News / Shetland by-election first to give prisoners the right to vote

A NEW chapter of human rights history will be written at this month’s by-election when for the first time anywhere in the UK some prisoners will be given the right to vote.

The move has been welcomed by some of the candidates standing in the by-election that has been called following the resignation of sitting MSP Tavish Scott.

The change in the franchise for Scottish Parliament elections follows the 2005 European Court of Human Rights ruling that found the UK Government’s blanket ban on prisoner voting is a breach of human rights.

However, this breach was not rectified before powers over the franchise for Scottish Parliament elections were devolved in 2017.

Constitutional relations secretary Mike Russell has now issued a temporary order making the Shetland by-election on 29 August the first that gives prisoners who are serving sentences of 12 months or less the right to vote.

In order to do so they have to register to vote before 13 August. The Scottish Government said that it is estimated that the change in the law will affect fewer than five people.


Russell said the courts have been crystal clear – the blanket ban on prisoner voting is not compliant with the European Court of Human Rights (ECHR).

“Whether people agree with that or oppose it, one thing everyone should agree on is that elections must be compliant with the law,” he said.

“And, unlike the UK Government, who did not rectify this issue for more than a decade, the Scottish Government is legally obliged under the Scotland Act to comply with the ECHR.

“The timing of the by-election means action must be taken now, on a temporary basis, to ensure Scotland does not breach the ECHR.

“The Order will then be repealed prior to the full parliamentary debate on legislation to put in place a long-term solution to the issue.”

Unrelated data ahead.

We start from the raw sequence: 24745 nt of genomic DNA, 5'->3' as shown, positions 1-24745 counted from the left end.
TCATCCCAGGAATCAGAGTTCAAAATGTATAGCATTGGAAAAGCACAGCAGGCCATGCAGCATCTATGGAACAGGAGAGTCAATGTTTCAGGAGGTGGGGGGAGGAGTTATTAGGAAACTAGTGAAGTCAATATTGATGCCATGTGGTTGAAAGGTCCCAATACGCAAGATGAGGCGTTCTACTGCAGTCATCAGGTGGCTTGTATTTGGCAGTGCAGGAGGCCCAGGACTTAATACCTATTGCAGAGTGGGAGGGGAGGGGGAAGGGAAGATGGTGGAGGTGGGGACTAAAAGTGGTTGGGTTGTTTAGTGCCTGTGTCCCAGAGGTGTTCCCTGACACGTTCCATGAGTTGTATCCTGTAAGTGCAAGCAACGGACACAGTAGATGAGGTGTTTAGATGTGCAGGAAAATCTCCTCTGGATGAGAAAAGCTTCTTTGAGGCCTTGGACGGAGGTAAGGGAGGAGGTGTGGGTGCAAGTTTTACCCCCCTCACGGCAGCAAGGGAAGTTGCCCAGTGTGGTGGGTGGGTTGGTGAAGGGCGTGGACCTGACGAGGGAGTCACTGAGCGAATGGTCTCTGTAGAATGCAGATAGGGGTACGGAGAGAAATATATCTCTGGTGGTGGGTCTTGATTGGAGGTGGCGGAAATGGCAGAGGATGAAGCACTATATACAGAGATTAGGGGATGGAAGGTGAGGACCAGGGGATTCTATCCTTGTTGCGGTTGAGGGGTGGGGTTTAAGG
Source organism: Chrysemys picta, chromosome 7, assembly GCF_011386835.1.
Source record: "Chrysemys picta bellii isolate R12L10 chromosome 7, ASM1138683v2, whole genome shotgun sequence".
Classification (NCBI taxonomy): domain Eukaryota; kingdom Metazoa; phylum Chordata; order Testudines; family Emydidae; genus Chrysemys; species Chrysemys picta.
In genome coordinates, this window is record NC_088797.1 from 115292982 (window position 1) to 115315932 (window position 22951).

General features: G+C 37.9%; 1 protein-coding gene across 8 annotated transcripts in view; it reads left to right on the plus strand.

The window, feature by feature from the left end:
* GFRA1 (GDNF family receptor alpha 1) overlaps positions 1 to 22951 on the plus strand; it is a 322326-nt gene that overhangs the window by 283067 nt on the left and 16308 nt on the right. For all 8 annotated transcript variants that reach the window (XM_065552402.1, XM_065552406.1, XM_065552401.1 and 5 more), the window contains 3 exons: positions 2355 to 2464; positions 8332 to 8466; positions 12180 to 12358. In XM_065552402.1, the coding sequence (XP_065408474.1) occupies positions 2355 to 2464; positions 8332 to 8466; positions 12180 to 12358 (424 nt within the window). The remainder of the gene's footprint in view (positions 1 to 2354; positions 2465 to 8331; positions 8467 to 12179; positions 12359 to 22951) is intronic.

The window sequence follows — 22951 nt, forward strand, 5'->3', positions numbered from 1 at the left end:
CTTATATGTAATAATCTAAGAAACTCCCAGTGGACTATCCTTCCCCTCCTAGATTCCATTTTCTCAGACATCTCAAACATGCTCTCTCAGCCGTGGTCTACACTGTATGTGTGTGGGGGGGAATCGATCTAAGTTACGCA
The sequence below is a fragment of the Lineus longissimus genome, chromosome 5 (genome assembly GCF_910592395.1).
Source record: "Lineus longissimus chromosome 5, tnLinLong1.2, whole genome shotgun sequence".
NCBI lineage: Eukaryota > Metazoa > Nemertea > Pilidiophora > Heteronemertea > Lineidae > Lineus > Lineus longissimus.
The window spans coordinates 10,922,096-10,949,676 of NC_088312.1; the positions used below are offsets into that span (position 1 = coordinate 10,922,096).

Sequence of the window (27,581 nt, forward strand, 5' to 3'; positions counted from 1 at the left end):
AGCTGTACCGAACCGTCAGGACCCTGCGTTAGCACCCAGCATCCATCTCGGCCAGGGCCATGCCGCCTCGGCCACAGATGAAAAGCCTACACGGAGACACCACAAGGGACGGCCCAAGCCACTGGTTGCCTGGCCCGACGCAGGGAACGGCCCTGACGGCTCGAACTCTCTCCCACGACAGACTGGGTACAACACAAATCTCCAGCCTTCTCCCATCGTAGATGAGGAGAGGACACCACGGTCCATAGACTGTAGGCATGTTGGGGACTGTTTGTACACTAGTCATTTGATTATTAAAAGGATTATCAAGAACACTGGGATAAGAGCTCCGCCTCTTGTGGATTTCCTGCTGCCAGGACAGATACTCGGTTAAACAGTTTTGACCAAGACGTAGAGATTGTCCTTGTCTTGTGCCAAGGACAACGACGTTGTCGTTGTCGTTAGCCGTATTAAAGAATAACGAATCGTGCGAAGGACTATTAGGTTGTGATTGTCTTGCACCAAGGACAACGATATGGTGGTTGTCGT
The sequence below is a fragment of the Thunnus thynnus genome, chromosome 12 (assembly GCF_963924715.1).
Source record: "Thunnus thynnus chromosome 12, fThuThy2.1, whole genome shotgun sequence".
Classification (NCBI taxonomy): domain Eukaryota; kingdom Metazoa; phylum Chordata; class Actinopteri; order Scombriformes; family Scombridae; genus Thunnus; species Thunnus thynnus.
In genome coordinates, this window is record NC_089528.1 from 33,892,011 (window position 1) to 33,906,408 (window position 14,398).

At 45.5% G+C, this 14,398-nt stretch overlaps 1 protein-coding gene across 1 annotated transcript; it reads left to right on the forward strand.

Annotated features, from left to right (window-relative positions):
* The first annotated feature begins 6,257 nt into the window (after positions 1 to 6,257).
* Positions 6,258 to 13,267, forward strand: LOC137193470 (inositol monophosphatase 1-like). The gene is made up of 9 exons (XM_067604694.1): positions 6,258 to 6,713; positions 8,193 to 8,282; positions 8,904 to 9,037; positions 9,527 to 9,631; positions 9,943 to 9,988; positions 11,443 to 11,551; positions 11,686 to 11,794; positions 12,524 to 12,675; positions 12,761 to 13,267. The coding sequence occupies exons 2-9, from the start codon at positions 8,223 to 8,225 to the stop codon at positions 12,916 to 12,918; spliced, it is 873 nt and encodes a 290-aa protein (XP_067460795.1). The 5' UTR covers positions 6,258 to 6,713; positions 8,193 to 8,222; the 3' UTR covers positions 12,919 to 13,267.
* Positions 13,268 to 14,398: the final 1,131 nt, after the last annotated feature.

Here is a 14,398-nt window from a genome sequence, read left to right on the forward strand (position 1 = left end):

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Reacting to the change, independent candidate Ian Scott said that “as a matter of principle” he had always believed that “our political process should be open to everyone”.

However, Conservative candidate Brydon Goodlad said he was opposed to the move.

“Our view is that prisoners should not be given the ability to vote in elections or referendums.

“When someone commits a crime serious enough to result in prison time, they should also lose the right to vote.”

Both Lib Dem candidate Beatrice Wishart and SNP candidate Tom Wills didn’t respond directly but through their party headquarters.

The Lib Dems justice spokesman Liam McArthur said the party had been calling for changes to prisoner voting rules for years.

“The existing blanket ban on prisoner votes flouts international law and impedes rehabilitation,” he said

“We think it’s important to build civic responsibility among the prison population. This is a fair and progressive change.”


A spokesman for the SNP added: “The Scottish Government has taken the necessary legal steps in order to comply with the European Commission of Human Rights.

“Prisoners are protected under the ECHRR, who have ruled the current blanket ban on voting by all prisoners is untenable.  It is estimated that this change, which is necessary by law, will extend the franchise to less than five people.”

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